The judgment in a recent case, Wells v Devani  EWCA Civ 1106 means that it could now be significantly more difficult for land agents to make a successful claim to be paid for their efforts. The case involved the introduction of a buyer by the land agent but the principle would seem to apply equally to other types of land agents such as those who introduce sellers or lenders.
The case concerned 6 flats in a development in Hackney, London, being the unsold portion of a development of 14 flats. The land agent agreed to try to introduce a potential purchaser for a fee of 2% plus VAT. Upon the successful introduction of a purchaser and the completion of the purchase by that purchaser, the land agent sought his fee.
The Court of Appeal found (by a majority of 2-1) that the land agent was not entitled to any payment.
The basis for the Court’s decision is that there was not a completed agreement between the seller and the land agent for payment of the fee. The Court found there was a failure to identify the “trigger event” that would cause payment to fall due. The Court was unable to find that it was obvious or reasonable that the trigger event was the completion of the purchase as there were other possibilities (e.g. the introduction of a person who makes an adequate offer, usually not less than a stipulated amount, irrespective of whether he then proceeds to buy the property).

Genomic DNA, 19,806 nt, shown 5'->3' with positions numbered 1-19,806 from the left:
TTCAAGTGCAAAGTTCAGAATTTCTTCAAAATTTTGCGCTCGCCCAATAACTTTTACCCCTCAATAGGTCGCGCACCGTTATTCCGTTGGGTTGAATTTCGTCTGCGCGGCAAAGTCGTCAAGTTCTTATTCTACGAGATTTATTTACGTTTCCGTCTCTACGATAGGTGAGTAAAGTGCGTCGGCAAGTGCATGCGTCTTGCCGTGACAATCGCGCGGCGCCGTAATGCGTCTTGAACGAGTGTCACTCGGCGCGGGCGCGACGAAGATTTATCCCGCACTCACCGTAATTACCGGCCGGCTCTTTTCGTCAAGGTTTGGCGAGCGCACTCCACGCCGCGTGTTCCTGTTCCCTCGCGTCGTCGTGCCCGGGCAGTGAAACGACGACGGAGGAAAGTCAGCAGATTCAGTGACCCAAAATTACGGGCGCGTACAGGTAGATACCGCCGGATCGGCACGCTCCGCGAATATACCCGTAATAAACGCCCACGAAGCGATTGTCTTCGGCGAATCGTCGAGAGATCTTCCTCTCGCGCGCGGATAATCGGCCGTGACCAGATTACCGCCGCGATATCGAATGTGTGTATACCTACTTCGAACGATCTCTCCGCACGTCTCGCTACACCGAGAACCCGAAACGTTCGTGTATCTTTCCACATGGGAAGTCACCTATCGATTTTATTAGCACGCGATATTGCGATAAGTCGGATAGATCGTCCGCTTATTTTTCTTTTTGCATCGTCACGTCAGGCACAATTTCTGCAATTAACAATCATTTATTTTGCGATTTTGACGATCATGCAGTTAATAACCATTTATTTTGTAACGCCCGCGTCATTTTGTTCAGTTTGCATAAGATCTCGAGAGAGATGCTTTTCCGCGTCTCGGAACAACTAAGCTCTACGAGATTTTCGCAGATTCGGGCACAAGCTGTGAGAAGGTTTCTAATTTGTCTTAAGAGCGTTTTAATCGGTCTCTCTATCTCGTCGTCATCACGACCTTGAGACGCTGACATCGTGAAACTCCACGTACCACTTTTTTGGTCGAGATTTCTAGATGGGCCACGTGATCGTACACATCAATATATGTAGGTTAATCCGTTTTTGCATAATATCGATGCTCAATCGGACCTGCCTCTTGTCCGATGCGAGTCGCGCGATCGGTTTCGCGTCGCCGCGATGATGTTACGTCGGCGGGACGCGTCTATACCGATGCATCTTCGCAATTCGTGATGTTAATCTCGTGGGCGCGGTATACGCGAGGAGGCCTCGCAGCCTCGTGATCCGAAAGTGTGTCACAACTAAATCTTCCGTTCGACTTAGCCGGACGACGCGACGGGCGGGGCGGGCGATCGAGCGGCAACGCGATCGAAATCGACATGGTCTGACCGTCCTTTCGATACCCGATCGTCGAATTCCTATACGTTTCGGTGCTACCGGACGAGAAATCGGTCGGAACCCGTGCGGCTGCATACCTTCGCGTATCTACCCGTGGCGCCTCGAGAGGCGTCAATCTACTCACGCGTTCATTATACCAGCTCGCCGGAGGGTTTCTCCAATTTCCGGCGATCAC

Why this is important
Land agents’ work is valuable: it avoids stagnation in the property market and can benefit the public purse (through SDLT). However, land agents often work on a speculative basis. They may make numerous introductions with minimal opportunity to introduce detailed contractual terms, which are difficult to track and which may not bear fruit for many years. They are often dealing with sophisticated principals, who will not pay them unless they absolutely have to, and even then, it may be a bumpy ride.
This decision may therefore make a difficult job considerably more difficult. It is also not currently clear if there are any good routes around it apart from the obvious, i.e. to agree explicitly the trigger event. Where land agents do more than merely effect an introduction, they may be required to specify the trigger point under the Estate Agents Act 1979 and the Estate Agents (Provision of Information) Regulations 1991 in any event. The law of unjust enrichment might also provide an alternative way for land agents to recover their fees, but there is no indication in the report whether such a claim was made in this case.